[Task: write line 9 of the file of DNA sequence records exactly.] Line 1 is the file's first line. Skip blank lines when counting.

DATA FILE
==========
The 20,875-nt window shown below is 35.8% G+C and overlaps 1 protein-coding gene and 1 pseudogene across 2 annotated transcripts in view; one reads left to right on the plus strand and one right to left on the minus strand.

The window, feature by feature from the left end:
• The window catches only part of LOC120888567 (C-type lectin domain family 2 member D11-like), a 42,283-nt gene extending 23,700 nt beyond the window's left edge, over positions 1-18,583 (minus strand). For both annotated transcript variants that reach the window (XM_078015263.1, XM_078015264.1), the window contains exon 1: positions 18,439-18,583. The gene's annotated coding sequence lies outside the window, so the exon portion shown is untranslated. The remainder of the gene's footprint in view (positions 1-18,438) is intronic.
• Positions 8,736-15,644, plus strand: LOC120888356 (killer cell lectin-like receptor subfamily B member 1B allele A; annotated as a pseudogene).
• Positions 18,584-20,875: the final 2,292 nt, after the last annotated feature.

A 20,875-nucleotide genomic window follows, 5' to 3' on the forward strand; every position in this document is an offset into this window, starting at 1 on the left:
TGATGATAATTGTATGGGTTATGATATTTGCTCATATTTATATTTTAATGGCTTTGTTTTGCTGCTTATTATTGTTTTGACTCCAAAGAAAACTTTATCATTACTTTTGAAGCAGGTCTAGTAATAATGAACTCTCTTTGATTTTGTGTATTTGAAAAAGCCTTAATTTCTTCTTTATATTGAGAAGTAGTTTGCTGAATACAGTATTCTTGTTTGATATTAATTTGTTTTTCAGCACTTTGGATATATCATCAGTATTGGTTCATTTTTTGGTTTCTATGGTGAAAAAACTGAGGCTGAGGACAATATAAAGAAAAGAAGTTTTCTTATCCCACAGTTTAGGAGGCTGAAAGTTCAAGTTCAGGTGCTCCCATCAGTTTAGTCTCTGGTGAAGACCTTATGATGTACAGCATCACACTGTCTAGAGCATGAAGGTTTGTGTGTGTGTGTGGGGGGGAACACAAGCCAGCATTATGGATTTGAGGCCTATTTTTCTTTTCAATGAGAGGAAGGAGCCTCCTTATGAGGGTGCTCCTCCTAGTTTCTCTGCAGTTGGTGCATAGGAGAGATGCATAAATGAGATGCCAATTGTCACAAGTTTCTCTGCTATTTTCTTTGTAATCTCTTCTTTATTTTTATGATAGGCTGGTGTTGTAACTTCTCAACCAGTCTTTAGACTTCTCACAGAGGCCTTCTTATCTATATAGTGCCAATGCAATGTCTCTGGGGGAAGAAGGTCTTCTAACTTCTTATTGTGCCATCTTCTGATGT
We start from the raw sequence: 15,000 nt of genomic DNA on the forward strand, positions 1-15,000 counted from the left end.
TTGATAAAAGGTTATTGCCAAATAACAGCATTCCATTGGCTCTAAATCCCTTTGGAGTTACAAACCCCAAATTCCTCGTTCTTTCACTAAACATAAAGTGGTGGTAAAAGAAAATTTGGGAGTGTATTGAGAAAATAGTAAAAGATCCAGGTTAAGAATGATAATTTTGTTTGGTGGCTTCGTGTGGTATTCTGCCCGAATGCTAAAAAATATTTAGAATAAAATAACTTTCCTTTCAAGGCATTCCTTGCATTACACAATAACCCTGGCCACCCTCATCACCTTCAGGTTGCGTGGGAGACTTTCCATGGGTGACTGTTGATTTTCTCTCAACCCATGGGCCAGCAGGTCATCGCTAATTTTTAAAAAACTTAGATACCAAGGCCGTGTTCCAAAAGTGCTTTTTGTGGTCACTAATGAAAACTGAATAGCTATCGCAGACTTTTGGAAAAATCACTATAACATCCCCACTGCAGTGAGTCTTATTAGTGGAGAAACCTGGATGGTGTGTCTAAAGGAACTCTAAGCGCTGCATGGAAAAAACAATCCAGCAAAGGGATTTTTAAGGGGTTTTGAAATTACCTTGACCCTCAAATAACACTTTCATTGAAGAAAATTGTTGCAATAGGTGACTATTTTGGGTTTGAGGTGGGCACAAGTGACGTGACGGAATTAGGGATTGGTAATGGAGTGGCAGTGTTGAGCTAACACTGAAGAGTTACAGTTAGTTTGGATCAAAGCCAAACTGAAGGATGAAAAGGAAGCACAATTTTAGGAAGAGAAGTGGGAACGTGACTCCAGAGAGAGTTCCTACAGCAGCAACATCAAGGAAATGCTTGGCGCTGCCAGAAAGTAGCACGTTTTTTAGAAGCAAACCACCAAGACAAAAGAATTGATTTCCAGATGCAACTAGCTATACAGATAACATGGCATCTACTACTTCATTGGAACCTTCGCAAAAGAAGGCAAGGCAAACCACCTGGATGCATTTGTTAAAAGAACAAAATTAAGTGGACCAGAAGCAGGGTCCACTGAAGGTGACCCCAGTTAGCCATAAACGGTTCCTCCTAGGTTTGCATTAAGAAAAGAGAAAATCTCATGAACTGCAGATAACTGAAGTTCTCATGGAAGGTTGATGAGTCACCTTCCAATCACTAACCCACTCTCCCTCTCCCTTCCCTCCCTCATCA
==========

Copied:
TTGATAAAAGGTTATTGCCAAATAACAGCATTCCATTGGCTCTAAATCCCTTTGGAGTTACAAACCCCAAATTCCTCGTTCTTTCACTAAACATAAAGTGGTGGTAAAAGAAAATTTGGGAGTGTATTGAGAAAATAGTAAAAGATCCAGGTTAAGAATGATAATTTTGTTTGGTGGCTTCGTGTGGTATTCTGCCCGAATGCTAAAAAATATTTAGAATAAAATAACTTTCCTTTCAAGGCATTCCTTGCATTACACAATAACCCTGGCCACCCTCATCACCTTCAGGTTGCGTGGGAGACTTTCCATGGGTGACTGTTGATTTTCTCTCAACCCATGGGCCAGCAGGTCATCGCTAATTTTTAAAAAACTTAGATACCAAGGCCGTGTTCCAAAAGTGCTTTTTGTGGTCACTAATGAAAACTGAATAGCTATCGCAGACTTTTGGAAAAATCACTATAACATCCCCACTGCAGTGAGTCTTATTAGTGGAGAAACCTGGATGGTGTGTCTAAAGGAACTCTAAGCGCTGCATGGAAAAAACAATCCAGCAAAGGGATTTTTAAGGGGTTTTGAAATTACCTTGACCCTCAAATAACACTTTCATTGAAGAAAATTGTTGCAATAGGTGACTATTTTGGGTTTGAGGTGGGCACAAGTGACGTGACGGAATTAGGGATTGGTAATGGAGTGGCAGTGTTGAGCTAACACTGAAGAGTTACAGTTAGTTTGGATCAAAGCCAAACTGAAGGATGAAAAGGAAGCACAATTTTAGGAAGAGAAGTGGGAACGTGACTCCAGAGAGAGTTCCTACAGCAGCAACATCAAGGAAATGCTTGGCGCTGCCAGAAAGTAGCACGTTTTTTAGAAGCAAACCACCAAGACAAAAGAATTGATTTCCAGATGCAACTAGCTATACAGATAACATGGCATCTACTACTTCATTGGAACCTTCGCAAAAGAAGGCAAGGCAAACCACCTGGATGCATTTGTTAAAAGAACAAAATTAAGTGGACCAGAAGCAGGGTCCACTGAAGGTGACCCCAGTTAGCCATAAACGGTTCCTCCTAGGTTTGCATTAAGAAAAGAGAAAATCTCATGAACTGCAGATAACTGAAGTTCTCATGGAAGGTTGATGAGTCACCTTCCAATCACTAACCCACTCTCCCTCTCCCTTCCCTCCCTCATCA